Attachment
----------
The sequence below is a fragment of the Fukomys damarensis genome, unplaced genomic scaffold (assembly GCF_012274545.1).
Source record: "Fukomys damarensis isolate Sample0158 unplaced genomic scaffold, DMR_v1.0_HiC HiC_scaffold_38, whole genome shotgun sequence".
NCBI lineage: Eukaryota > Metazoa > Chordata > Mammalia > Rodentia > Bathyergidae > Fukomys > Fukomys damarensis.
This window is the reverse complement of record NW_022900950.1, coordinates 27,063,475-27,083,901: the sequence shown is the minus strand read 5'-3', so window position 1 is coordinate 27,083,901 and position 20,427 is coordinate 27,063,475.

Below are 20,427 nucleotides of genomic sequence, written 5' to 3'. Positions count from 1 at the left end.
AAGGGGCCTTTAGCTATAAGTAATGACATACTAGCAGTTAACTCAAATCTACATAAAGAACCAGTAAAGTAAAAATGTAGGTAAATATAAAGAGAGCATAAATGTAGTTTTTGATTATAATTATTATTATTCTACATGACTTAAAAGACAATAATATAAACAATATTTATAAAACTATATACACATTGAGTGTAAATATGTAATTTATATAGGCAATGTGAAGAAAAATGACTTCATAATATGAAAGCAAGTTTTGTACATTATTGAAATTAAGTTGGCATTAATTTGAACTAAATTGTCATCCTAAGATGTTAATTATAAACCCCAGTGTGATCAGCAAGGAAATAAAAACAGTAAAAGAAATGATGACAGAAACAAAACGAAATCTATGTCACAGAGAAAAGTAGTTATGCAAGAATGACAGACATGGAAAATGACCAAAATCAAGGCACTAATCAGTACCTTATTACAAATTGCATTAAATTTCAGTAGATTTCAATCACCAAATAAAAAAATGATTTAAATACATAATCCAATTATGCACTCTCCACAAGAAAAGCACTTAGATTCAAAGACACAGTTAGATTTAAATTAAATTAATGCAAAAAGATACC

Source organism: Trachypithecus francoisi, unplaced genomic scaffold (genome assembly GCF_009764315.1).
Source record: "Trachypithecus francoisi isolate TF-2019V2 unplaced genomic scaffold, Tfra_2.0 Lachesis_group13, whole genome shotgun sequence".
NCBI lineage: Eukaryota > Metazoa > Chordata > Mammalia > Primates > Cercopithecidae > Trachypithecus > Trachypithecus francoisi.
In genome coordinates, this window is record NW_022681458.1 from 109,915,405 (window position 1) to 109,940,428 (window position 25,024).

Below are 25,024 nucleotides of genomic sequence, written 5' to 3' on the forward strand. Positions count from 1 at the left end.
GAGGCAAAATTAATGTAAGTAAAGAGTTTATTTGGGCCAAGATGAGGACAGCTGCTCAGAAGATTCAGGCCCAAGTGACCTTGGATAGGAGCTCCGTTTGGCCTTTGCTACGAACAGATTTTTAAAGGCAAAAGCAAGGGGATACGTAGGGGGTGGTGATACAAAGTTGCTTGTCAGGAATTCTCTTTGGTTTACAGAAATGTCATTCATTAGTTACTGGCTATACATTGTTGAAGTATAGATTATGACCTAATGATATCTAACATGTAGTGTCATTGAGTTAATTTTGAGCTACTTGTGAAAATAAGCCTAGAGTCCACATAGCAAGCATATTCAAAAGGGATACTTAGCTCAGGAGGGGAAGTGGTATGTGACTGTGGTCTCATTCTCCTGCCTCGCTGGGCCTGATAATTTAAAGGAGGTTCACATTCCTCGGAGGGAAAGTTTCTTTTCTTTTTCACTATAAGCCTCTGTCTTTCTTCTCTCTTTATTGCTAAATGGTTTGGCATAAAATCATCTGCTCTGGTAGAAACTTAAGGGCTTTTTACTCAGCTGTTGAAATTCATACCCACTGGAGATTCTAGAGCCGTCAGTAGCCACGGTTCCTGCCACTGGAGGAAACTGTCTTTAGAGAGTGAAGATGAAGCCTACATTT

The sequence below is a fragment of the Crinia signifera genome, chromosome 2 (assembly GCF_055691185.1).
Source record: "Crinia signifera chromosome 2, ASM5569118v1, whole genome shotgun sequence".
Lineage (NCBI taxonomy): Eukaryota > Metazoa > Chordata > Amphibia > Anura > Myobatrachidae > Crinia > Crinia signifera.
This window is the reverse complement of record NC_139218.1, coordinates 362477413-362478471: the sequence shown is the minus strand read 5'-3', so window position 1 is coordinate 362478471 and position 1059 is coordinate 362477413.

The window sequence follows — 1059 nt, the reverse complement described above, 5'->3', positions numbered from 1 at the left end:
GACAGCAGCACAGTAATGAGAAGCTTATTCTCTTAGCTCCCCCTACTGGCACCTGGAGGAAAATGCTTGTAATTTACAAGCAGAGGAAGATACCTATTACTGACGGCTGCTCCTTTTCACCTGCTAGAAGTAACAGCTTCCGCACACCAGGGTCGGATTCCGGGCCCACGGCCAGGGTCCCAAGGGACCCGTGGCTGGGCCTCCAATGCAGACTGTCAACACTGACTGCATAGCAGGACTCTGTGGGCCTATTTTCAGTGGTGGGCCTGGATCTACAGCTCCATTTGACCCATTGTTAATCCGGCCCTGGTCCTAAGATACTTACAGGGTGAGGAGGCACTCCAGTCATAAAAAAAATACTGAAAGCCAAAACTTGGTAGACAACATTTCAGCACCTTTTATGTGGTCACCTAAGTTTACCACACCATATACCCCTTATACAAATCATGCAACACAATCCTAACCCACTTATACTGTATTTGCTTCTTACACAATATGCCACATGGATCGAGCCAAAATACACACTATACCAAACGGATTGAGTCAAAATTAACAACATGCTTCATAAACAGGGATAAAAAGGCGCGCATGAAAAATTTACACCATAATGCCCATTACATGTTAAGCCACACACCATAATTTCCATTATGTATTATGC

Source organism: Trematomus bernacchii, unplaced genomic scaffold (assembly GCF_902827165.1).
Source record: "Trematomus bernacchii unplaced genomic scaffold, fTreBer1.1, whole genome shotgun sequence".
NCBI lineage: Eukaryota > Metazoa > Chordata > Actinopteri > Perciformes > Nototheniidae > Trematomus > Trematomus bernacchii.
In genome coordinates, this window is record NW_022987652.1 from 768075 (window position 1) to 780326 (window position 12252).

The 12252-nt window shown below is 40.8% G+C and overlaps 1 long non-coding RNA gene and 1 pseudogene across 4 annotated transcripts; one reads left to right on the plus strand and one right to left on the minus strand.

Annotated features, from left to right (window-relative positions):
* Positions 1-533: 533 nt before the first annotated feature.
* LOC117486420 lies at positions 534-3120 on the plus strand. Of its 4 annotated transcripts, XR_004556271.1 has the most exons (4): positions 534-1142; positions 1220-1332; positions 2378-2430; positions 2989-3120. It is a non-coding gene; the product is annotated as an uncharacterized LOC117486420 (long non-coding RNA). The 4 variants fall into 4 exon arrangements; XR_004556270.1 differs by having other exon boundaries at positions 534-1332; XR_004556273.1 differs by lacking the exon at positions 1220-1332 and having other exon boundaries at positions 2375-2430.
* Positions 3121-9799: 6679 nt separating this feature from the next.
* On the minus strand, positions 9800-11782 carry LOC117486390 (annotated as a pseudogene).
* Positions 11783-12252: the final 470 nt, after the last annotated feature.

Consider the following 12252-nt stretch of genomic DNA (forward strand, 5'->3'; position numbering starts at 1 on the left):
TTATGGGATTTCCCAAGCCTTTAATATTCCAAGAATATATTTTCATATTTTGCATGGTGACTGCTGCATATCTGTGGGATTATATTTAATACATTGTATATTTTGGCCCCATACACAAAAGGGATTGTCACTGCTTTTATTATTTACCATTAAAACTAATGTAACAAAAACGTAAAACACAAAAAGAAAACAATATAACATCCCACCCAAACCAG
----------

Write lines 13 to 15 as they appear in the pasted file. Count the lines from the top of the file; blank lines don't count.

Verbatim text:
The sequence below is a fragment of the Crinia signifera genome, chromosome 2 (assembly GCF_055691185.1).
Source record: "Crinia signifera chromosome 2, ASM5569118v1, whole genome shotgun sequence".
Lineage (NCBI taxonomy): Eukaryota > Metazoa > Chordata > Amphibia > Anura > Myobatrachidae > Crinia > Crinia signifera.